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US cities and states sue oil companies over climate change

Editorial Staff

The city of New York has issued civil proceedings against five of the largest oil companies alleging that they are responsible for climate change and passing the resulting costs onto local governments. Others are joining in with California being the latest to sign up.

New York's action is against BO, Chevron, ConocoPhillips, Exxon Mobil and Royal Dutch Shell. It seeks multi-milliard damages and, in the case of Exxon, the three-year long investigation covers the period when PotUS Trump's on-off bestie Rex Tillerson was the company's CEO.

The whole thing is mixed up with a criminal investigation by the Attorney's General of New York and Massachusetts which, in January this year, made it known that they were looking at ExxonMobil to decide whether the company had misled both the public and shareholders about, amongst other things, the effect of climate change on the company's bottom line. Ironically, New York City's own investments have, for many years, included "big oil."

Rhode Island re-started the chain-reaction when its Attorney General, Peter F Kilmartin, issued proceedings against 14 oil companies on 2nd July this year.

In October, New York started its own action based on Securities Fraud. That's because an earlier action, alleging simply contribution to climate change, was dismissed by a New York federal Judge on 19th July. That dismissed action is now pending appeal and it's that which other states are piling into with what are known in the USA as "amicus briefs" which are, in theory, filed by friends of the court but are, instead, used to demonstrate partisan support for one or other of the principle parties without actually joining the action as party. An added complexity is that, the day after New York's action was dismissed, the city of Baltimore issued its own proceedings. This now places oil companies under huge pressure as both civil and criminal proceedings are creating a fire-storm across the USA, all of them needing to be fought individually. For example, in June this year, a judge in California dismissed climate-change based civil action by two US cities, Oakland and San Francisco. The judicial reasons for dismissal were simple: the judges in all the cases said that climate change policies are a matter for federal government or the executive not the Courts: in short, by applying the doctrine of separation of powers, the courts are saying "not my job, gov."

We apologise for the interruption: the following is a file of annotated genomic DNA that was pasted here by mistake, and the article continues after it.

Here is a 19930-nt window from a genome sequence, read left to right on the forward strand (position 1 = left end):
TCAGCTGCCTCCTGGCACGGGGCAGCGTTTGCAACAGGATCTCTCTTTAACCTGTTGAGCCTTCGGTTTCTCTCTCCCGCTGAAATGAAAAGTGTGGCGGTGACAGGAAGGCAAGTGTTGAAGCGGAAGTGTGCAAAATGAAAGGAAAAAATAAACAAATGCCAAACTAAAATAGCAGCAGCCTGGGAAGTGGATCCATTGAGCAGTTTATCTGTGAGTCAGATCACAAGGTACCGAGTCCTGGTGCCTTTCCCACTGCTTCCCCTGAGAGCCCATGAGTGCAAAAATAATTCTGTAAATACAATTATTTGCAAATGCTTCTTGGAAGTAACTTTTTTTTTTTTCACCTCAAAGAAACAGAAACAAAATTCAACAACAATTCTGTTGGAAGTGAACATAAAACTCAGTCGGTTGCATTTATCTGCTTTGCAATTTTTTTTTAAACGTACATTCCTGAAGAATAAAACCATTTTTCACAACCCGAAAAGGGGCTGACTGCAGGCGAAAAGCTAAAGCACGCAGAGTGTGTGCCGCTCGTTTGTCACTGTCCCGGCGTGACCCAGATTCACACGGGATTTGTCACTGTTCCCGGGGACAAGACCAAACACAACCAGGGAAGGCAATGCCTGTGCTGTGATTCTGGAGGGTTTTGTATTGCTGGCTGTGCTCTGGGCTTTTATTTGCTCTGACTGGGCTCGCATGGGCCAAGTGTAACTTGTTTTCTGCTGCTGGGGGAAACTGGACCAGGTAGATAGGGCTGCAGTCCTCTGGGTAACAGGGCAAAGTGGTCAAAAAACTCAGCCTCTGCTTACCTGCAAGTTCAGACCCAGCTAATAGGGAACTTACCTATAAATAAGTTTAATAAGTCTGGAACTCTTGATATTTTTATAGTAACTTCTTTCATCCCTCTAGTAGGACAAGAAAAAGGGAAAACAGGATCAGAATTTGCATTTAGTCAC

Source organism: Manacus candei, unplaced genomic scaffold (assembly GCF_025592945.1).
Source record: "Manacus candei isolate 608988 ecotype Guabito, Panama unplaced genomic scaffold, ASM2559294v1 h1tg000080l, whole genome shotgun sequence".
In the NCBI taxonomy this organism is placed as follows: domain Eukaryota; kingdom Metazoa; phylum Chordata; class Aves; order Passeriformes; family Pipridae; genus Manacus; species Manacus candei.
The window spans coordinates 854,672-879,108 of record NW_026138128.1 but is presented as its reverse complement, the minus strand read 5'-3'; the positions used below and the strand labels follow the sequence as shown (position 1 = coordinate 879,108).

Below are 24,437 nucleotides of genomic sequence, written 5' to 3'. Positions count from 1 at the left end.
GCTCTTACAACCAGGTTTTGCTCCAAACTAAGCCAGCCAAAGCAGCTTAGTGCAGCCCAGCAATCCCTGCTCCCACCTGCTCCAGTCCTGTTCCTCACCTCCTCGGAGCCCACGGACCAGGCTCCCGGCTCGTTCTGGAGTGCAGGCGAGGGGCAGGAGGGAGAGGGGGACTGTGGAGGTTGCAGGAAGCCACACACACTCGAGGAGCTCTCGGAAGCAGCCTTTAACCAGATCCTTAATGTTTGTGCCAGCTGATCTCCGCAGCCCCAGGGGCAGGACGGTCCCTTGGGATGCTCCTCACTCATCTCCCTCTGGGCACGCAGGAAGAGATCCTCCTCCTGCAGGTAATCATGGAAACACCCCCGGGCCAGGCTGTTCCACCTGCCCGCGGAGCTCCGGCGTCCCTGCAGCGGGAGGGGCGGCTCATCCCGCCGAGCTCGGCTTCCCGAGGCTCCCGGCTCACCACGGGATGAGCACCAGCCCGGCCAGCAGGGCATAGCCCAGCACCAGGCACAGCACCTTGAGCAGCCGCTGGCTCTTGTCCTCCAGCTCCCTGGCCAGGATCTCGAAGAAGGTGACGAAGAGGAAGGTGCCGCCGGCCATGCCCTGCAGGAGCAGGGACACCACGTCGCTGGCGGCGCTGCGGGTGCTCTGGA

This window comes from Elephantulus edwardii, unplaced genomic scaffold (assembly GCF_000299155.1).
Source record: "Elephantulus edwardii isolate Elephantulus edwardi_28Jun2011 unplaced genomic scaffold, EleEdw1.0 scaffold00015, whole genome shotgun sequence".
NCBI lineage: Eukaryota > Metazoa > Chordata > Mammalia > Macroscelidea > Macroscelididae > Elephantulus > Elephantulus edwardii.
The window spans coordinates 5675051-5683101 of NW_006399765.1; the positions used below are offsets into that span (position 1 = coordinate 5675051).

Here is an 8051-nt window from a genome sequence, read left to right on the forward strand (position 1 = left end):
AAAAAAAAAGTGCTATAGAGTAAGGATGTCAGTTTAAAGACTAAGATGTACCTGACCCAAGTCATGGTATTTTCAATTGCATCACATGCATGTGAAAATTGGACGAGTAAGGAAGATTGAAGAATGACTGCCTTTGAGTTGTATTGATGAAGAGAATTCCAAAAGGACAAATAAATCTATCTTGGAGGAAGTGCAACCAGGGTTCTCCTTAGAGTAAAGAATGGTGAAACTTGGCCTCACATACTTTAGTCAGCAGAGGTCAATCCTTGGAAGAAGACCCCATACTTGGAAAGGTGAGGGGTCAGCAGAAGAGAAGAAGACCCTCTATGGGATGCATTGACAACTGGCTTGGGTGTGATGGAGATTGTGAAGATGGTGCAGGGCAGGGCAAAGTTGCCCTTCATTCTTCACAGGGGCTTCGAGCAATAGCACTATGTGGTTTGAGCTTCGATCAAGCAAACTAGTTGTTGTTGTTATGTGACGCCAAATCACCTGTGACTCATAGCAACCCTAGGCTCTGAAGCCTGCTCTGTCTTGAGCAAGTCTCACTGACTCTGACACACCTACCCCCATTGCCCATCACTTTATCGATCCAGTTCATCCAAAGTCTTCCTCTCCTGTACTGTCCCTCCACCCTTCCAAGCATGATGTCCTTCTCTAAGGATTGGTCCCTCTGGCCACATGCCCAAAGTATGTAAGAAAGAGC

That explains the criminal cases: securities fraud, if it can be proved, is a black-and-white legal area. It requires no new law whereas the civil actions are asking civil courts to make new law. Some would argue, with some merit, that in a common law system that's what courts are for.

There are several problems with the concept of the suits, including that even if "Big Oil" bears some responsibility, the genesis of the problem long predates oil and if the oil companies really want to put the cat amongst the pigeons, they should join all the coal mining and aerosol manufacturers, to name just two. And then join the wives of all the Attorney's Generals for using hairspray, their parents for using old-tech refrigerators and farmers whose animals fart.

Taxpayers in all the states should make their objections known to the civil suits which are going to cost them, the taxpayers, a huge amount of money. The criminal actions, however are a very different matter and will turn on their particular facts. There is no need, on the face of it, to prove causation in such an action, unless the oil companies want to try to prove that global warming is a myth. Oh, wait...

But that's an argument for another day.

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